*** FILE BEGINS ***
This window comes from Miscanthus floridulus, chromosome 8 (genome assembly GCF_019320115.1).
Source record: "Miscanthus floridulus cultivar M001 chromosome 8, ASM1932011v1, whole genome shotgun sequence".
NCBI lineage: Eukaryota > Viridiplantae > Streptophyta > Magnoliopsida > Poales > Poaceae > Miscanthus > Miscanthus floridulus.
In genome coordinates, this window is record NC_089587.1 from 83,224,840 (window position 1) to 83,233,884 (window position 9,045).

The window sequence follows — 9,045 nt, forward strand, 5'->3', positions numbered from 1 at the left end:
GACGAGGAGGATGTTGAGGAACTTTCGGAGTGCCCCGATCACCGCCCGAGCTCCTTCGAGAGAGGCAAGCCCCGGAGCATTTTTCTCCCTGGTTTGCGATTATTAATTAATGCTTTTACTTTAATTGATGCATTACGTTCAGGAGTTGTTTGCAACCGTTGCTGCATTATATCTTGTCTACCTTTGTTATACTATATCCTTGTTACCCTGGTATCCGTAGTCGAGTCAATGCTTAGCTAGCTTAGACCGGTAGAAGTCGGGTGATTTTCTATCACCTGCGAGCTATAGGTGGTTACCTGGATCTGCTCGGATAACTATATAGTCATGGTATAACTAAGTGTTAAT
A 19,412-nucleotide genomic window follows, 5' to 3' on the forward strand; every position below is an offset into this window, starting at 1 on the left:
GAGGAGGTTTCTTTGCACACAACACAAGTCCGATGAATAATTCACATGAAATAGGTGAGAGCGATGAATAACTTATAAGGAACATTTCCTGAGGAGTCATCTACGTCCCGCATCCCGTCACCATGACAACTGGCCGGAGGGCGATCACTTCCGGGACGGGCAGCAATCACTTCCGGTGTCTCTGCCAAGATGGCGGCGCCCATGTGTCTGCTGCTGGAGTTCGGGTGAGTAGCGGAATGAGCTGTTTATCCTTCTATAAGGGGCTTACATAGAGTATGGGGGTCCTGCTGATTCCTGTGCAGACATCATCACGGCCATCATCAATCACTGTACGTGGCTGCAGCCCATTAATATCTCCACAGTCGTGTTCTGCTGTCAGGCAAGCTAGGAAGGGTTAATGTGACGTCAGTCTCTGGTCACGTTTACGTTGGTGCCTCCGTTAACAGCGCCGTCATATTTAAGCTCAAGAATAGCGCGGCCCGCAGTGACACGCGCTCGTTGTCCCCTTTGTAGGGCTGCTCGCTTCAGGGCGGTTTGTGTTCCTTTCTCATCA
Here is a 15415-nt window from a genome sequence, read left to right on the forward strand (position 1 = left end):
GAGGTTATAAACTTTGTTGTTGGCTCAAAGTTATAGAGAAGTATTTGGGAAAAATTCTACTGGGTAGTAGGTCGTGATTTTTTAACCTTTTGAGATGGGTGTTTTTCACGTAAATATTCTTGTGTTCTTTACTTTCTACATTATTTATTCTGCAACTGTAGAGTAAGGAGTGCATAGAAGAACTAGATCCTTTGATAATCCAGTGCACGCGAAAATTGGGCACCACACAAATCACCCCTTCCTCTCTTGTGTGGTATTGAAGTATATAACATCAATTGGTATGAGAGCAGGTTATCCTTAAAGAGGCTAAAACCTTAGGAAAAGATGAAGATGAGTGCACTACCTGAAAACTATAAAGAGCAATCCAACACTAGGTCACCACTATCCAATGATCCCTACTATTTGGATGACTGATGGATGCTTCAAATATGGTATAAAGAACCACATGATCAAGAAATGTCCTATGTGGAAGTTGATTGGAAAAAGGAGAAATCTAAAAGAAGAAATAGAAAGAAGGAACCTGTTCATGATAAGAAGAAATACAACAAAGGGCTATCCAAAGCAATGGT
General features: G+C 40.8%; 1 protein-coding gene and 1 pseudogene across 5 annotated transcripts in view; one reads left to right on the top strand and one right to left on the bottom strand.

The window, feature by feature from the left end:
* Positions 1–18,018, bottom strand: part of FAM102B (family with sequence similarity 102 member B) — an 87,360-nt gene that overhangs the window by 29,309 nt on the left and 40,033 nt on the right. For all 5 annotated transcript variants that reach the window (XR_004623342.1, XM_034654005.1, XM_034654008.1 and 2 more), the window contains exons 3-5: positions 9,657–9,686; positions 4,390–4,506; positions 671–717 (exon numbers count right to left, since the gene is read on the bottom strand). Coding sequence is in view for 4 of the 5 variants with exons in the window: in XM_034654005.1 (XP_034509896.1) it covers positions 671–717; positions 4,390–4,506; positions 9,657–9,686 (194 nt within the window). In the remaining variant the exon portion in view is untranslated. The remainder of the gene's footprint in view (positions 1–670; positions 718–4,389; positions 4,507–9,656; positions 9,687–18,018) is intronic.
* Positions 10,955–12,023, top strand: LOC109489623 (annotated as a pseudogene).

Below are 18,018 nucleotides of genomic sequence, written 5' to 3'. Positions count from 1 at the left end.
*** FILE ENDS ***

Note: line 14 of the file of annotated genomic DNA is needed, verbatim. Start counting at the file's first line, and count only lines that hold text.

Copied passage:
* Positions 10,955–12,023, top strand: LOC109489623 (annotated as a pseudogene).